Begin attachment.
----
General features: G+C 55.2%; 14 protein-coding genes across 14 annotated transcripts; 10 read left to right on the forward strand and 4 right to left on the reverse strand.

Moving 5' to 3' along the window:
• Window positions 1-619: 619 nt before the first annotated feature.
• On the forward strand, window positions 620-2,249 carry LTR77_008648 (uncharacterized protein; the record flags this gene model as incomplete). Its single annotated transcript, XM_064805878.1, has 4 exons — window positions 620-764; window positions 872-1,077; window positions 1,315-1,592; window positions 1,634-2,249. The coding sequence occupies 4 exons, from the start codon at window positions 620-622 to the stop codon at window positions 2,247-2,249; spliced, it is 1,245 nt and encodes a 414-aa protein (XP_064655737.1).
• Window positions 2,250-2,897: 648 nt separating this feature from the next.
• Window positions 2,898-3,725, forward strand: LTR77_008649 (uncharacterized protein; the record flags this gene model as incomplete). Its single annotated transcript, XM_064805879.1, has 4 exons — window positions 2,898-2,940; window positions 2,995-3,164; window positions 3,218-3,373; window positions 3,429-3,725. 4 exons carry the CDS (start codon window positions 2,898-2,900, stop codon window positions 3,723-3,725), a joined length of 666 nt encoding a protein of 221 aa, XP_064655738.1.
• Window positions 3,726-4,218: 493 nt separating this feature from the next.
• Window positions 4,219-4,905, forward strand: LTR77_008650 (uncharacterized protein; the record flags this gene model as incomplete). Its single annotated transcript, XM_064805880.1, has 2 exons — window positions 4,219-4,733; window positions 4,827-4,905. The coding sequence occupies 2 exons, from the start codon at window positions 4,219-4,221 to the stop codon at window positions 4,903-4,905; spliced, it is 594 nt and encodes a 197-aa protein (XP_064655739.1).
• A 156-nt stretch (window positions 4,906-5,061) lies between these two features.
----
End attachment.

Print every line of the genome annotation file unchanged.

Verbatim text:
General features: G+C 55.2%; 14 protein-coding genes across 14 annotated transcripts; 10 read left to right on the forward strand and 4 right to left on the reverse strand.

Moving 5' to 3' along the window:
• Window positions 1-619: 619 nt before the first annotated feature.
• On the forward strand, window positions 620-2,249 carry LTR77_008648 (uncharacterized protein; the record flags this gene model as incomplete). Its single annotated transcript, XM_064805878.1, has 4 exons — window positions 620-764; window positions 872-1,077; window positions 1,315-1,592; window positions 1,634-2,249. The coding sequence occupies 4 exons, from the start codon at window positions 620-622 to the stop codon at window positions 2,247-2,249; spliced, it is 1,245 nt and encodes a 414-aa protein (XP_064655737.1).
• Window positions 2,250-2,897: 648 nt separating this feature from the next.
• Window positions 2,898-3,725, forward strand: LTR77_008649 (uncharacterized protein; the record flags this gene model as incomplete). Its single annotated transcript, XM_064805879.1, has 4 exons — window positions 2,898-2,940; window positions 2,995-3,164; window positions 3,218-3,373; window positions 3,429-3,725. 4 exons carry the CDS (start codon window positions 2,898-2,900, stop codon window positions 3,723-3,725), a joined length of 666 nt encoding a protein of 221 aa, XP_064655738.1.
• Window positions 3,726-4,218: 493 nt separating this feature from the next.
• Window positions 4,219-4,905, forward strand: LTR77_008650 (uncharacterized protein; the record flags this gene model as incomplete). Its single annotated transcript, XM_064805880.1, has 2 exons — window positions 4,219-4,733; window positions 4,827-4,905. The coding sequence occupies 2 exons, from the start codon at window positions 4,219-4,221 to the stop codon at window positions 4,903-4,905; spliced, it is 594 nt and encodes a 197-aa protein (XP_064655739.1).
• A 156-nt stretch (window positions 4,906-5,061) lies between these two features.